This problem has been cracked (but not quite completely solved) by Alina, Pradeep, and I. The problem is essentially finding a better way to reduce multiclass classification to binary classification. The solution is to use a carefully crafted tournament, the simplest version of which is a single elimination tournament where the “players” are the different classes. An example of the structure is here:
For the single elimination tournament, we can prove that:
Here:
- Filter_tree_train(D) is the induced binary classification problem
- Filter_tree_test(c) is the induced multiclass classifier.
- reg_{multiclass} is the multiclass regret (= difference between error rate and minimum possible error rate)
- reg_{binary} is the binary regret
This result has a slight dependence on k which we suspect is removable. The current conjecture is that this dependence can be removed by using higher order tournaments such as double elimination, triple elimination, up to log_{2} k-elimination.
The key insight which makes the result possible is conditionally defining the prediction problems at interior nodes. In essence, we use the learned classifiers from the first level of the tree to filter the distribution over examples reaching the second level of the tree. This process repeats, until the root node is reached. Further details, including a more precise description and some experimental results are in the draft paper.
Voila!
This paper will make a great anonymous submission!
These two papers might be related:
Lin Dong, Eibe Frank, and Stefan Kramer. Ensembles of balanced nested dichotomies for multi-class problems. In Proc 9th European Conference on Principles and Practice of Knowledge Discovery in Databases, Porto, Portugal, pages 84-95. Springer, 2005.
Eibe Frank and Stefan Kramer. Ensembles of nested dichotomies for multi-class problems. In Proc 21st International Conference on Machine Learning, Banff, Canada, pages 305-312. ACM Press, 2004.
I think blogs are in many ways a better way of doing peer review than conferences.
Thanks a lot, I wasn’t aware of this.
I didn’t find the second paper online, but the first is. A major difference to me is that the first paper doesn’t do conditional training. Instead, they estimate the probability of label membership in subsets. I’m not sure, but I expect they multiply these predicted probabilities on a path from root to label in order to estimate the probability some label is correct, then average over a number of different splits of trees. This scheme isn’t as robust to prediction failures (and relies on a stronger primitive). I suspect you could prove something like: multiclass regret is bounded by sqrt( k * squared error regret) for it. Another difference is that this one requires evaluation of k class probability predictors while you can hope to get away with only log k evalutions for these tournaments.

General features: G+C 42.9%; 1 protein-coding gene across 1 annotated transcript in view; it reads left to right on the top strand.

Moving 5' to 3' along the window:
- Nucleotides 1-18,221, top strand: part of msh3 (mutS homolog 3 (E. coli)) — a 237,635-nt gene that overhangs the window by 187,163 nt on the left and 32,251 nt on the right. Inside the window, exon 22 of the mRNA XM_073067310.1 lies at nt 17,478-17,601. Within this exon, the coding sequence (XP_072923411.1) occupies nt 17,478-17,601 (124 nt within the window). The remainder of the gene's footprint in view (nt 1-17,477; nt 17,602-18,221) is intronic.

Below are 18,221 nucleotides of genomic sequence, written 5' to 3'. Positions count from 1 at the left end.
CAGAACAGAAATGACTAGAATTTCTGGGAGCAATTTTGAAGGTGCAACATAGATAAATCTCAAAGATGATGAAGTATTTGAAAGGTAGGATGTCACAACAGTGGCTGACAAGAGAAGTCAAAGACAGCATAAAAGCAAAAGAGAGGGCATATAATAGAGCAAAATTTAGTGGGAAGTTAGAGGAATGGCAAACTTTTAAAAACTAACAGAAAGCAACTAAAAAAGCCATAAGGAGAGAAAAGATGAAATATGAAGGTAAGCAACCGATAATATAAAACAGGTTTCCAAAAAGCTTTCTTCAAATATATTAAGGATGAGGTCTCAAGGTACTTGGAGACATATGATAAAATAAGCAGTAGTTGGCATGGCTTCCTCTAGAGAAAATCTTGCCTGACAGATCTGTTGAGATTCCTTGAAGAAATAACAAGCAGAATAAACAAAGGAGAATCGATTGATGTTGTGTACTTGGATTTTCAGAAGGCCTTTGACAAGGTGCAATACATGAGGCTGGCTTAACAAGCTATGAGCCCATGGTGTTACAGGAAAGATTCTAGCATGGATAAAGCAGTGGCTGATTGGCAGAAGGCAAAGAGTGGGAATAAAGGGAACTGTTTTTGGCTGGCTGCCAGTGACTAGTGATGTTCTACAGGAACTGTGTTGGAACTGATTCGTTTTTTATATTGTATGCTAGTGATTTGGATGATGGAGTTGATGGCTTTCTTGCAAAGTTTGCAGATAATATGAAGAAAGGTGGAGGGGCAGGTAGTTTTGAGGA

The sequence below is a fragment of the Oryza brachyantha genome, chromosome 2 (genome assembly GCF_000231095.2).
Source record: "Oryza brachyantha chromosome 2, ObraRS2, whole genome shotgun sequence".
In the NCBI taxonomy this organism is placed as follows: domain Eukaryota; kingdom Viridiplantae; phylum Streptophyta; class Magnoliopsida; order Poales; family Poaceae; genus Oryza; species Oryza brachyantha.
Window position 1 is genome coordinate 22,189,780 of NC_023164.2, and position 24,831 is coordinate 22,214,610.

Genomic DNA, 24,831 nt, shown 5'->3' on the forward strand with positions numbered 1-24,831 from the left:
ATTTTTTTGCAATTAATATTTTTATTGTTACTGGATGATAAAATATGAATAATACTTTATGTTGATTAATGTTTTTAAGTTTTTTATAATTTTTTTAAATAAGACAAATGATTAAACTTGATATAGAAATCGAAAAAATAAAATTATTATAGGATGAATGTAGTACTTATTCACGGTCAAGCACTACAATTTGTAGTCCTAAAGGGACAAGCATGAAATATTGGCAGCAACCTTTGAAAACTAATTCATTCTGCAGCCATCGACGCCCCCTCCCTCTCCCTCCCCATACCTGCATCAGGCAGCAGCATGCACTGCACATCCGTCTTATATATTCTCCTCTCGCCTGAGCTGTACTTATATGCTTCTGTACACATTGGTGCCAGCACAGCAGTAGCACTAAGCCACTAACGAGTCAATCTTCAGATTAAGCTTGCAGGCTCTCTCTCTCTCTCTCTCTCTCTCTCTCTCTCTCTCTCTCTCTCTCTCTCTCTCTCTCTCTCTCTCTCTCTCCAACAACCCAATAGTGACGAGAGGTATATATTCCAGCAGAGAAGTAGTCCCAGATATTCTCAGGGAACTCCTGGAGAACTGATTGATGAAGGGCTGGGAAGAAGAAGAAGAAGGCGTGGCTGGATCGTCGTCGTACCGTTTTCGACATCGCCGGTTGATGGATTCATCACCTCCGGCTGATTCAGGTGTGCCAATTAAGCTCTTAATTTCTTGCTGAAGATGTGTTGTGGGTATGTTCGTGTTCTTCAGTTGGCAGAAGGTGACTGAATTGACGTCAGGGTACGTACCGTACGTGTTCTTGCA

Adding an ensemble varying over the class pairings would probably improve our empirical results, just as it did theirs.
I detect a tense failure: will vs. was. ðŸ™‚
In any case, it’s already been discussed publicly.
I was wondering if you could say what relationship, if any, regret has with the bias-variance decomposition of loss? I ask because you say in the paper that it aims to “separate avoidable loss from loss inherent in the problem”. Doesn’t the noise term in BV-decomposition cover the inherent loss?
This is also somewhat related in case you haven’t seen it: http://ssli.ee.washington.edu/people/bilmes/mypapers/nips01.pdf
The authors also use a tournament of binary classifiers, although it is also missing the conditional training (and the regret analysis).
Do you have a pointer to the precise formulation you are thinking about? I normally think about loss in terms of overfitting (~= variance), model misspecification (~= bias), and unremovable noise. Regret subtracts off the unremovable noise.
I was thinking of bias-variance as described in Domingos’ paper A Unified Bias-Variance Decomposition and its Applications.
Re-reading the relevant parts of both papers, I think the relationship I originally thought was there isn’t all that important. Regret seems to be a classifier-specific measure (i.e., the difference between the expected 0-1 loss of this classifier and the best one w.r.t. P) whereas the average bias and average variance definitions are concerned with expected loss of classifiers produced by a learner taken over all training and tests sets. The noise here is just the Bayes rate.